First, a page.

The accession numbers of the 51 kDa subunit/NuoF/hoxU sequences are [Agrobacterium tumefaciens Swiss-Prot:Q8U6U9, Aquifex aeolicus Swiss-Prot:O66841, Arabidopsis thaliana Swiss-Prot:Q8LAL7, Aspergillus niger Swiss-Prot:Q92406, Bos taurus GenBank:AF092131, Bradyrhizobium japonicum DDBJ:BAC48402, DDBJ:BAC50177, Burkholderia xenovorans LB400 REFSEQ:YP_555778.1, Candida tropicalis Swiss-Prot:Q96UX4, Caulobacter crescentus Swiss-Prot:Q9A6X9, Chromobacterium violaceum ATCC 12472 REFSEQ:NP_900616.1, Dechloromonas aromatica RCB GenBank:AAZ45735.1, Dictyostelium discoideum REFSEQ:XP_636489.1, Eubacterium acidaminophilum EMBL:CAC39230.1, Euplotes sp. GenBank:AY608636, Hahella chejuensis KCTC 2396 REFSEQ:YP_431454.1, Heliobacillus mobilis EMBL:CAJ44288.1, Leishmania major Swiss-Prot:Q9U4M2, Magnetospirillum magneticum AMB-1 REFSEQ:YP_422756.1, Methanospirillum hungatei JF-1 REFSEQ:YP_502736.1, Methanothermobacter thermautotrophicus str. Delta H GenBank:AAB86023.1, Methylococcus capsulatus str. Bath REFSEQ:YP_115124.1, Mycobacterium tuberculosis Swiss-Prot:P95176, Mycobacterium vanbaalenii PYR-1 REFSEQ:ZP_01205720.1, N. ovalis BA (51 kDa) GenBank:AY608632, N. ovalis BD GenBank:AY608628, N. ovalis PA (51 kDa) GenBank:AY608635, N. ovalis PB GenBank:AY608630, N. ovalis PD GenBank:AY608631, N. ovalis PN GenBank:CAA76373, Neisseria gonorrhoeae FA 1090 REFSEQ:YP_208779.1, Neisseria meningitidis Z2491 EMBL:CAB83334.1, Neurospora crassa Swiss-Prot:P24917, Nitrosococcus oceani ATCC 19707 GenBank:ABA59013.1, Nitrosomonas europaea ATCC 19718 EMBL:CAD85683.1, Nitrosomonas eutropha C71 REFSEQ:ZP_00669832.1, Nitrosospira multiformis ATCC 25196 REFSEQ:YP_411791.1, REFSEQ:YP_412360.1, Nyctotherus ovalis BA GenBank:AY608627, Paracoccus denitrificans Swiss-Prot:P29913, Psychromonas ingrahamii 37 REFSEQ:ZP_01348563.1, Ralstonia eutropha GenBank:AAC06140, Ralstonia eutropha JMP134 GenBank:AAZ60345.1, Ralstonia metallidurans CH34 REFSEQ:YP_583087.1, Ralstonia solanacearum EMBL:CAD15764.1, Ralstonia solanacearum UW551 REFSEQ:ZP_00943355.1, Rhizobium loti Swiss-Prot:Q98BW8, Swiss-Prot:Q98KR0, Rhizobium meliloti Swiss-Prot:P56912, Swiss-Prot:P56913, Rhodobacter capsulatus Swiss-Prot:O07948, Rhodococcus opacus Swiss-Prot:P72304, Rhodoferax ferrireducens T118 REFSEQ:YP_525088.1, Rickettsia prowazekii Swiss-Prot:Q9ZE33, Solanum tuberosum Swiss-Prot:Q43840, Streptomyces avermitilis MA-4680 REFSEQ:NP_823011.1, Synechococcus elongatus PCC 6301 EMBL:CAA73873.1, Syntrophus aciditrophicus SB REFSEQ:YP_461127.1, Tetrahymena thermophila SB210 GenBank:EAR96899.1, Thermococcus kodakarensis KOD1 DDBJ:BAD85803.1, Thermotoga maritima Swiss-Prot:O52682, Swiss-Prot:Q9WXM5, Swiss-Prot:Q9WY70, Thermus thermophilus Swiss-Prot:Q56222, Thiobacillus denitrificans ATCC 25259 REFSEQ:YP_314905.1, Trypanosoma brucei REFSEQ:XP_824451.1, Trypanosoma cruzi GenBank:EAN82122.1, uncultured archaeon GZfos26D6 GenBank:AAU83054.1, Yarrowia lipolytica Swiss-Prot:Q9UUU2]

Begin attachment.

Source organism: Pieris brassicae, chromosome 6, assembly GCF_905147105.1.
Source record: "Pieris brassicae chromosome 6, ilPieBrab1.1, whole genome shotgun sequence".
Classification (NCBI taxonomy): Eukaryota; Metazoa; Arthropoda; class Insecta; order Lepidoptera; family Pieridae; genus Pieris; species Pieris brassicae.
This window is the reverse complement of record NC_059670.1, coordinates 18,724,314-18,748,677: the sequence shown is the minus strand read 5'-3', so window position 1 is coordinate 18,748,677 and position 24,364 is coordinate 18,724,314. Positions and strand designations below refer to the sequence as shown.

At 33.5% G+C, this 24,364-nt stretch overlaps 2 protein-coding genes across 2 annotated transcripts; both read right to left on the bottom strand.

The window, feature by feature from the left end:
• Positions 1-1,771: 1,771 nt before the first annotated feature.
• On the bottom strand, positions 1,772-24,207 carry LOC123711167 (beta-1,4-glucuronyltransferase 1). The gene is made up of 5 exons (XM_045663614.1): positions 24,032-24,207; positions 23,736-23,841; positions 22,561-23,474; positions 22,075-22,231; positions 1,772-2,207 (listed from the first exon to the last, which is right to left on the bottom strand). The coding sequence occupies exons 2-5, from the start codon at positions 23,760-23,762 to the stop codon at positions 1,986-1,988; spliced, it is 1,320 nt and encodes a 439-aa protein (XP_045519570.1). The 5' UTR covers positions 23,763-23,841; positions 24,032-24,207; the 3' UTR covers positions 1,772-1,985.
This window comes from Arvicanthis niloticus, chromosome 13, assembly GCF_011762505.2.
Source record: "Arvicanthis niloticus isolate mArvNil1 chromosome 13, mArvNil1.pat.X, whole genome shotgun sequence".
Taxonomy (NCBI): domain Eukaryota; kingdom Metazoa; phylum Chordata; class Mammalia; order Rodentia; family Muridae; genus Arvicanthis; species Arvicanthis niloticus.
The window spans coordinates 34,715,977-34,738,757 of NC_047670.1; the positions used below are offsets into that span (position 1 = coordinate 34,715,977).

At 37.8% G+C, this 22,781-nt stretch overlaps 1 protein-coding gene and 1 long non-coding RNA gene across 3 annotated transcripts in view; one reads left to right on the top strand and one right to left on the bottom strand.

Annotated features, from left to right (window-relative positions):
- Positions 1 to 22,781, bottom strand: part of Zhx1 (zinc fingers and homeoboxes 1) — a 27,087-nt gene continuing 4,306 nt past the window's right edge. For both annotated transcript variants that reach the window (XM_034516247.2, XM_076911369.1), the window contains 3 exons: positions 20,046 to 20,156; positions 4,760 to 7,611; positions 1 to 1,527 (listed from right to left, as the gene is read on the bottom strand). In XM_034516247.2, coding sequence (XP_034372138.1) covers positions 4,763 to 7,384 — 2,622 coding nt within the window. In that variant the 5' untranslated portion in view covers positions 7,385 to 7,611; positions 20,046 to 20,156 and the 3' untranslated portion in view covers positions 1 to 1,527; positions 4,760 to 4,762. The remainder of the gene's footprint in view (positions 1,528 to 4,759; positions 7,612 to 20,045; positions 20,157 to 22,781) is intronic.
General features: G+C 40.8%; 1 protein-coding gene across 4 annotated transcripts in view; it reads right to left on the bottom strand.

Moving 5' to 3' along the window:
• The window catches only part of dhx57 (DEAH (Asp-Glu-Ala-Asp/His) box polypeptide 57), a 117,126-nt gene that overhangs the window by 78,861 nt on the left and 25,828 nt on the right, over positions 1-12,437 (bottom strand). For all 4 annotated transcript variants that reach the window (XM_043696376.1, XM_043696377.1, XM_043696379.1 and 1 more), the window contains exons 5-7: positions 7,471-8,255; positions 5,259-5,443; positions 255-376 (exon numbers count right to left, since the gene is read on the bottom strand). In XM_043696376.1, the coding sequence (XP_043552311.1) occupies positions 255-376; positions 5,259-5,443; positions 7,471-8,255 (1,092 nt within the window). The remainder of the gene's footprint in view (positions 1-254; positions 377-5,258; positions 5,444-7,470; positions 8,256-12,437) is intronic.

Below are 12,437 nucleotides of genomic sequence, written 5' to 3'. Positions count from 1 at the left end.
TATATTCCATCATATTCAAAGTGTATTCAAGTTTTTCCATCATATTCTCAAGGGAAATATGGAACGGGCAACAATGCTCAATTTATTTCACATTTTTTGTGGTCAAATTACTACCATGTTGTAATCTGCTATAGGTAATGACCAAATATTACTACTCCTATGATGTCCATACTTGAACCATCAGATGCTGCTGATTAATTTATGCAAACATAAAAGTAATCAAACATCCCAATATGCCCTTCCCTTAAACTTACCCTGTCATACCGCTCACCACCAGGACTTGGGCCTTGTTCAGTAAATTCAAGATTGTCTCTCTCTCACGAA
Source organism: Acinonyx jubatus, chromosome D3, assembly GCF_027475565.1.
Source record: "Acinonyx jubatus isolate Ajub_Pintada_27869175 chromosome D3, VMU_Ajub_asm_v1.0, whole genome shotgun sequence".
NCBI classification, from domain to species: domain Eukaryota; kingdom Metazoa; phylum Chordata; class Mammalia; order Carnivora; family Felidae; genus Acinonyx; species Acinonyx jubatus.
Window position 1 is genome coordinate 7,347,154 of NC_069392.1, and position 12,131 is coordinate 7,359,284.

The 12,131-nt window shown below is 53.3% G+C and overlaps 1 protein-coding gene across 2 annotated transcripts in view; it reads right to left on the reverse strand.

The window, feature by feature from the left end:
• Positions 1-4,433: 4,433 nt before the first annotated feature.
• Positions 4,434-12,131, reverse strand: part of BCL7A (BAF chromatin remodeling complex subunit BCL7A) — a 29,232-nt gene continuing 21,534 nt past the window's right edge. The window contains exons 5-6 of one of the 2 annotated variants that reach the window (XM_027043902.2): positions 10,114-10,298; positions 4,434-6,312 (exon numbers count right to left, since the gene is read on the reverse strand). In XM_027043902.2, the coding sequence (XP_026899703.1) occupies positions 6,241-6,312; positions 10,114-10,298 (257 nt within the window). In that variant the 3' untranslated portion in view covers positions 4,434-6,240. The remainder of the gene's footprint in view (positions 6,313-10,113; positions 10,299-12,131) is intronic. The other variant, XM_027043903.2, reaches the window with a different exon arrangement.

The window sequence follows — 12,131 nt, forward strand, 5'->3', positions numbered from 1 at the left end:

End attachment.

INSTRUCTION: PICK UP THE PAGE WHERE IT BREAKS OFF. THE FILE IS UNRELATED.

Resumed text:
Multivariate Comparative Analysis
The codon usage of the genes investigated in this study was subjected to a multivariate analysis by means of Principal Component Analysis (PCA) to visualise the genetic diversity of the ciliate species. PCA was performed using the GeneMaths XT software package (Applied Maths BVBA, Sint-Martens-Latem, Belgium ).
We thank Prof. TM Embley for providing the Trimyema sequence and the referees for their comments. The work has been supported by the EU 5th framework projects ERCULE (QLRI-CT-2000-01455) and CIMES (QLK3-2002-02151)
- Müller M: The hydrogenosome. J Gen Microbiol. 1993, 139: 2879-2889.View ArticlePubMedGoogle Scholar
- Roger AJ: Reconstructing Early Events in Eukaryotic Evolution. Am Nat. 1999, 154: S146-S163.View ArticlePubMedGoogle Scholar
- Hackstein JHP, Akhmanova A, Voncken F, van Hoek A, van Alen T, Boxma B, Moon-van der Staay SY, van der Staay G, Leunissen J, Huynen M, Rosenberg J, Veenhuis M: Hydrogenosomes: convergent adaptations of mitochondria to anaerobic environments. Zoology. 2001, 104: 290-302.View ArticlePubMedGoogle Scholar
- Martin W, Hoffmeister M, Rotte C, Henze K: An overview of endosymbiotic models for the origins of eukaryotes, their ATP-producing organelles (mitochondria and hydrogenosomes), and their heterotrophic lifestyle. Biol Chem. 2001, 382: 1521-1539.View ArticlePubMedGoogle Scholar